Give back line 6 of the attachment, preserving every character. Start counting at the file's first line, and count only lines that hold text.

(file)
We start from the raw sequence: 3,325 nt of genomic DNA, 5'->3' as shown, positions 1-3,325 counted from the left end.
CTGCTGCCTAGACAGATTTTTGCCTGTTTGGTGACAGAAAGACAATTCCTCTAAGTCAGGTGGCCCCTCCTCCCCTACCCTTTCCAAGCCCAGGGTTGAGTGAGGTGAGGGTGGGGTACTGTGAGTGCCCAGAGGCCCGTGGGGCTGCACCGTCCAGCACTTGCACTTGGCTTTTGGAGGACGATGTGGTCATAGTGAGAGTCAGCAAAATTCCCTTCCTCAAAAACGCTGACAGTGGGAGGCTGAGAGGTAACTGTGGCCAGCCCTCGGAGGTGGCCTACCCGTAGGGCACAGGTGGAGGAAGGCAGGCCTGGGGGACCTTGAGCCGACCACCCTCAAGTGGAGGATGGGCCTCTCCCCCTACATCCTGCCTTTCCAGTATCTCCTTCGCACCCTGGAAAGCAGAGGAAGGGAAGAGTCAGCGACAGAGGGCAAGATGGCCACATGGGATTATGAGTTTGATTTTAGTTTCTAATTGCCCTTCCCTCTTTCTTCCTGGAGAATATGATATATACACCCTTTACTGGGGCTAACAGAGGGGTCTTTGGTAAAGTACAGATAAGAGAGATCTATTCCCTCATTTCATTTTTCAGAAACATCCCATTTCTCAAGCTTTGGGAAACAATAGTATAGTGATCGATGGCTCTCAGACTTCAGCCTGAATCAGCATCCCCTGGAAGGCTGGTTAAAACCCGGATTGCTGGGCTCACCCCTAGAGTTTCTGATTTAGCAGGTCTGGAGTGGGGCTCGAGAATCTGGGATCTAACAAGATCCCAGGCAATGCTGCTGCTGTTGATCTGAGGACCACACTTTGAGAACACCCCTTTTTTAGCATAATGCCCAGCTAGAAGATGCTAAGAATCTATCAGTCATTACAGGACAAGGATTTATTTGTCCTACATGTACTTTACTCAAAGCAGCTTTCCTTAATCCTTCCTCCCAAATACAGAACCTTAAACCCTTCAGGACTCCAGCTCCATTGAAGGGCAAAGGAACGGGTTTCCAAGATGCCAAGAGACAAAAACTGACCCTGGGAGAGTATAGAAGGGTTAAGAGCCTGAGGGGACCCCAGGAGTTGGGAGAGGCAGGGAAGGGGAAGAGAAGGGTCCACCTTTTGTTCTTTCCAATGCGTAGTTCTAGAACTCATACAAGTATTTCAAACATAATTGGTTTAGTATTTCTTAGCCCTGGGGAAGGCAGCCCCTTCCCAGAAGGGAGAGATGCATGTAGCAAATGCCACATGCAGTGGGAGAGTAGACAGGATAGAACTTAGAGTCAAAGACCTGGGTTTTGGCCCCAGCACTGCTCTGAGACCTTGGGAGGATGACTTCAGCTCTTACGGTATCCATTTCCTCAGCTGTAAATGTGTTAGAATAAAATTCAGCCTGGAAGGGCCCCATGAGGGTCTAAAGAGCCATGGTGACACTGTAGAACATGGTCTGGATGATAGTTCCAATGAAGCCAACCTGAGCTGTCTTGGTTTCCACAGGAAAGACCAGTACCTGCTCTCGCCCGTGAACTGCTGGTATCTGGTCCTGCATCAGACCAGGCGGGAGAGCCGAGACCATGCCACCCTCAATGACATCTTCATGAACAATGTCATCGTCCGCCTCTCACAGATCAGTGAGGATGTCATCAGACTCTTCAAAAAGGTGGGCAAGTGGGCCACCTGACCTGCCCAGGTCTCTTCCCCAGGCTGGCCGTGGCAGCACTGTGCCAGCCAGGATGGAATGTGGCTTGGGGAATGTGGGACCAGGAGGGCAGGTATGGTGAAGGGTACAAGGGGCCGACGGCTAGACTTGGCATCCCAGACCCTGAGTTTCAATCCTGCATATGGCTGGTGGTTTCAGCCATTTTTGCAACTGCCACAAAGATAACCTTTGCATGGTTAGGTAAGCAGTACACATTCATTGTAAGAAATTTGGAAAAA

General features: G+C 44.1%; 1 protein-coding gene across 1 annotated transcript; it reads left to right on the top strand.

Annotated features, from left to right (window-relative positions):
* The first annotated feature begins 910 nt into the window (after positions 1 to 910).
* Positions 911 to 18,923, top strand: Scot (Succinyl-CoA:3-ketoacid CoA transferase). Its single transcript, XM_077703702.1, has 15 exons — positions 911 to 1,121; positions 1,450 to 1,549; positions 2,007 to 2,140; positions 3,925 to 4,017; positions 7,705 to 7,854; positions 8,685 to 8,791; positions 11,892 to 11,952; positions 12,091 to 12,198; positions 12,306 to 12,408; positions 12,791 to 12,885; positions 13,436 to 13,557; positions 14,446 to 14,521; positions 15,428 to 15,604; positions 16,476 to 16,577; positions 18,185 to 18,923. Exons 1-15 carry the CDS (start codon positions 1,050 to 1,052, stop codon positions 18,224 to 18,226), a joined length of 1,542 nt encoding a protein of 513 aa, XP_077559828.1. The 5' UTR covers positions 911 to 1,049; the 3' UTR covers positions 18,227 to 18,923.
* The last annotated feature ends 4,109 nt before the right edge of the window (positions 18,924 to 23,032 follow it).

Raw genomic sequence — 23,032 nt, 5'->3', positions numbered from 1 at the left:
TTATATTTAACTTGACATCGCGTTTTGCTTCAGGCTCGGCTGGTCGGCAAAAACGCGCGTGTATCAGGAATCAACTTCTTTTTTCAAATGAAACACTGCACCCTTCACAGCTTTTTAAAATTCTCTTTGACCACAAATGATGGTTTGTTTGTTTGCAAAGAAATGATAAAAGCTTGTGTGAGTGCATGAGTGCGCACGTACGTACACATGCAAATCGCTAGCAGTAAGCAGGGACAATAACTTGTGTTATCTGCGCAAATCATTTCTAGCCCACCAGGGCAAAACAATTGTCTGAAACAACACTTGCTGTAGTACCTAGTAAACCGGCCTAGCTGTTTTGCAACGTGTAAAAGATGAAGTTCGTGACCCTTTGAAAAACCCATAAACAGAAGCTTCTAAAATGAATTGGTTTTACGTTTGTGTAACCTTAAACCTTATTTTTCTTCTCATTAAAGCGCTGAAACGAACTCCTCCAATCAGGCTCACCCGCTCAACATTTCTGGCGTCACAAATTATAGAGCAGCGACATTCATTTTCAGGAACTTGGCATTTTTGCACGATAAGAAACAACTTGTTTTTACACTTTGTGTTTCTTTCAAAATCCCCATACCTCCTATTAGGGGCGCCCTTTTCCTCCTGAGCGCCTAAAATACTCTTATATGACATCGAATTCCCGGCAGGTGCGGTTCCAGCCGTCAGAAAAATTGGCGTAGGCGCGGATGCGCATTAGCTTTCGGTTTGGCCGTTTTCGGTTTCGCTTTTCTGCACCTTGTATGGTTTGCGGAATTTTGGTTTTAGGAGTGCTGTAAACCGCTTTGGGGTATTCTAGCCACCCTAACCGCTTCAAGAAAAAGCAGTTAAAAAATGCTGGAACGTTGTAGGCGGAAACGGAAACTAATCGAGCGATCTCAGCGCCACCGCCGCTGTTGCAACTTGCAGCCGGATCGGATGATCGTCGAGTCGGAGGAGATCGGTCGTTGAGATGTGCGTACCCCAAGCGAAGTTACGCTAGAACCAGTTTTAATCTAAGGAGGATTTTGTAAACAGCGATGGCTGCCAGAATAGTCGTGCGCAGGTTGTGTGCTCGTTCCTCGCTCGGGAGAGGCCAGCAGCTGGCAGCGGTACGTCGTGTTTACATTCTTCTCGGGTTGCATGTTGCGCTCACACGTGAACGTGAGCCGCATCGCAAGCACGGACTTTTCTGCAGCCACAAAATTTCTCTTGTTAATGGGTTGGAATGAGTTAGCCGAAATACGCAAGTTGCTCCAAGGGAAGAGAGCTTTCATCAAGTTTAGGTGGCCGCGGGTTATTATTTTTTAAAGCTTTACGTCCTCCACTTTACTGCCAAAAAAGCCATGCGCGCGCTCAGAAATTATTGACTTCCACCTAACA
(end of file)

* Positions 911 to 18,923, top strand: Scot (Succinyl-CoA:3-ketoacid CoA transferase). Its single transcript, XM_077703702.1, has 15 exons — positions 911 to 1,121; positions 1,450 to 1,549; positions 2,007 to 2,140; positions 3,925 to 4,017; positions 7,705 to 7,854; positions 8,685 to 8,791; positions 11,892 to 11,952; positions 12,091 to 12,198; positions 12,306 to 12,408; positions 12,791 to 12,885; positions 13,436 to 13,557; positions 14,446 to 14,521; positions 15,428 to 15,604; positions 16,476 to 16,577; positions 18,185 to 18,923. Exons 1-15 carry the CDS (start codon positions 1,050 to 1,052, stop codon positions 18,224 to 18,226), a joined length of 1,542 nt encoding a protein of 513 aa, XP_077559828.1. The 5' UTR covers positions 911 to 1,049; the 3' UTR covers positions 18,227 to 18,923.